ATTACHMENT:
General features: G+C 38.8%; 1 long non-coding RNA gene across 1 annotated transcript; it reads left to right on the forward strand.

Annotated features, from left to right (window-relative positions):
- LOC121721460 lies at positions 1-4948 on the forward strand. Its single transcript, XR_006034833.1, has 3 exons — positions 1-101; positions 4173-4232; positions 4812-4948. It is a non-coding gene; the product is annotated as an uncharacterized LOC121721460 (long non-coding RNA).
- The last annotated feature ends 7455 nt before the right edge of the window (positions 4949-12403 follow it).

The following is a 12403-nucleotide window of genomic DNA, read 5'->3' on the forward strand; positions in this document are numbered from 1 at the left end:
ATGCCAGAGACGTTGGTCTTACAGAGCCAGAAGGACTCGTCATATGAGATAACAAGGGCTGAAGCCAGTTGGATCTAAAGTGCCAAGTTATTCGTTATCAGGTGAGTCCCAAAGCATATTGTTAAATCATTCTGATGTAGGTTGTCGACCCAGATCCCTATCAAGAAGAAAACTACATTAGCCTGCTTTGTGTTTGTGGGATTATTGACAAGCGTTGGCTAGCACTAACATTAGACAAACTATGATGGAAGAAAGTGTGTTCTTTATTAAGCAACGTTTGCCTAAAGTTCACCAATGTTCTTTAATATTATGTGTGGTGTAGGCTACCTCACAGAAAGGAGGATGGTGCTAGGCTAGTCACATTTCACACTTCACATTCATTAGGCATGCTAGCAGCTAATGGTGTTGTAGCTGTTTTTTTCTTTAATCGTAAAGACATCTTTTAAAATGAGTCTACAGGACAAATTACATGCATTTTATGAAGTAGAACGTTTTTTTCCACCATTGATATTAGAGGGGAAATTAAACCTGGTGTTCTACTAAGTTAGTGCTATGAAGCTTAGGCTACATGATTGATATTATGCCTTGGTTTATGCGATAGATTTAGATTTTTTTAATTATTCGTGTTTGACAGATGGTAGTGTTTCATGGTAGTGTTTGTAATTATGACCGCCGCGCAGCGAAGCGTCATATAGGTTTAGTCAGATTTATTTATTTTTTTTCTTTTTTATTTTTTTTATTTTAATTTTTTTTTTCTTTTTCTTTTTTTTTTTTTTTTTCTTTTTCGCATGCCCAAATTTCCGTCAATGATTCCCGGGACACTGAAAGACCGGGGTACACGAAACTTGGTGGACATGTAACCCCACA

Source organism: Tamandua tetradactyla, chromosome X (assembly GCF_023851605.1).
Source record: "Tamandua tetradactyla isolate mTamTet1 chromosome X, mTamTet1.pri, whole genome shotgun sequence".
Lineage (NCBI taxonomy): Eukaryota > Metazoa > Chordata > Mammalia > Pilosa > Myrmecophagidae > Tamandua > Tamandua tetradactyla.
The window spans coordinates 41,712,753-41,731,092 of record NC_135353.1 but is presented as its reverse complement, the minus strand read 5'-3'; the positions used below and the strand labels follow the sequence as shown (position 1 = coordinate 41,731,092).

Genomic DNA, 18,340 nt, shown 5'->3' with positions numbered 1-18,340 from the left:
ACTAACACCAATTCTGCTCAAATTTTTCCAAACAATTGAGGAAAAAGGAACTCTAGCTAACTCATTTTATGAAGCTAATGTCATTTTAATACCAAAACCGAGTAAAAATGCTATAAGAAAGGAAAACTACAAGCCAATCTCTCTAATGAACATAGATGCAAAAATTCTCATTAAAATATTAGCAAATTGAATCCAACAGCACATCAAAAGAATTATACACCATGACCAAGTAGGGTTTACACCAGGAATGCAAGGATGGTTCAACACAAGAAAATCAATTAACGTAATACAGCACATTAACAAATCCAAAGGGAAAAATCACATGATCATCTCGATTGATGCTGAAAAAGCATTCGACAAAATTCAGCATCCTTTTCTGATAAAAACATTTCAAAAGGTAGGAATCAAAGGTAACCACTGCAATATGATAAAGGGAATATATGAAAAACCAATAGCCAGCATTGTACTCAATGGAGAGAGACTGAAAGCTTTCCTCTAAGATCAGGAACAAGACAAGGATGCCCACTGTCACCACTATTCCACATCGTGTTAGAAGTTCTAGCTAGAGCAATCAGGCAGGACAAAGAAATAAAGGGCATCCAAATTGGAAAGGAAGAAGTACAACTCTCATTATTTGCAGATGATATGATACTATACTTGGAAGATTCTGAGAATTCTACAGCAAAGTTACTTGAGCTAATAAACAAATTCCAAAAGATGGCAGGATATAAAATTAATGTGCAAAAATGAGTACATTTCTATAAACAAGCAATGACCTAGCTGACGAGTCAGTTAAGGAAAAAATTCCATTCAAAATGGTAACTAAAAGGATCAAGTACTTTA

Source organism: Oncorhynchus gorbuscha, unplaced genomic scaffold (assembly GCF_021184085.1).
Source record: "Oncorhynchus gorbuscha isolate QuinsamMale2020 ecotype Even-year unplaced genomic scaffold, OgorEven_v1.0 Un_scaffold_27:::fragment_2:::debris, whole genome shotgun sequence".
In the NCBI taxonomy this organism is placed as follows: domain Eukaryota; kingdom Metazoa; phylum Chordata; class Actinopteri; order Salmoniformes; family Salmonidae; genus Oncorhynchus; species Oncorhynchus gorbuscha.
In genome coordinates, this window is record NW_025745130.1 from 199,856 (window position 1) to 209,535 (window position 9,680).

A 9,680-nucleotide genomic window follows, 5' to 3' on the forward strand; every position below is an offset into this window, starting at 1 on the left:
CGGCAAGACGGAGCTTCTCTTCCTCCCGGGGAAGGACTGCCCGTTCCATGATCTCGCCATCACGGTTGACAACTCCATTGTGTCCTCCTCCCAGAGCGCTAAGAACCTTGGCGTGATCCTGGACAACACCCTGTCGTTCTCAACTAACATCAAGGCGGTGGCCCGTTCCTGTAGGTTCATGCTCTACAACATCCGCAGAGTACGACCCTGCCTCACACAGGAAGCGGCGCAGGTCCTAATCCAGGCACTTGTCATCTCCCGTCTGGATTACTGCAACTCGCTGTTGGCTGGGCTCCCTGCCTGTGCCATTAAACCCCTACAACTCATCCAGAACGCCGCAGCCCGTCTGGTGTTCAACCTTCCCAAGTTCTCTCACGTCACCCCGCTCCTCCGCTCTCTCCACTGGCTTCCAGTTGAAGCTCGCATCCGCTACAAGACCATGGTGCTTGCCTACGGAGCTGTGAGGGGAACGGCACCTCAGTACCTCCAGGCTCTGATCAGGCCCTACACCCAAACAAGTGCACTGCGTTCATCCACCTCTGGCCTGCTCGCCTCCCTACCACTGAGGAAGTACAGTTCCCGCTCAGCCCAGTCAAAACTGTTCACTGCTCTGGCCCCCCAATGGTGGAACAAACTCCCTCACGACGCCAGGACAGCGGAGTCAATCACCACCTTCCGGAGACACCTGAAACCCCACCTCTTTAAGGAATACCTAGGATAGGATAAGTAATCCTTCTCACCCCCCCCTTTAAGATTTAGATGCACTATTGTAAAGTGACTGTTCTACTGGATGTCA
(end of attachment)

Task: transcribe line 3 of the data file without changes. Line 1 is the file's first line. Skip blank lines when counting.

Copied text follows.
- LOC121721460 lies at positions 1-4948 on the forward strand. Its single transcript, XR_006034833.1, has 3 exons — positions 1-101; positions 4173-4232; positions 4812-4948. It is a non-coding gene; the product is annotated as an uncharacterized LOC121721460 (long non-coding RNA).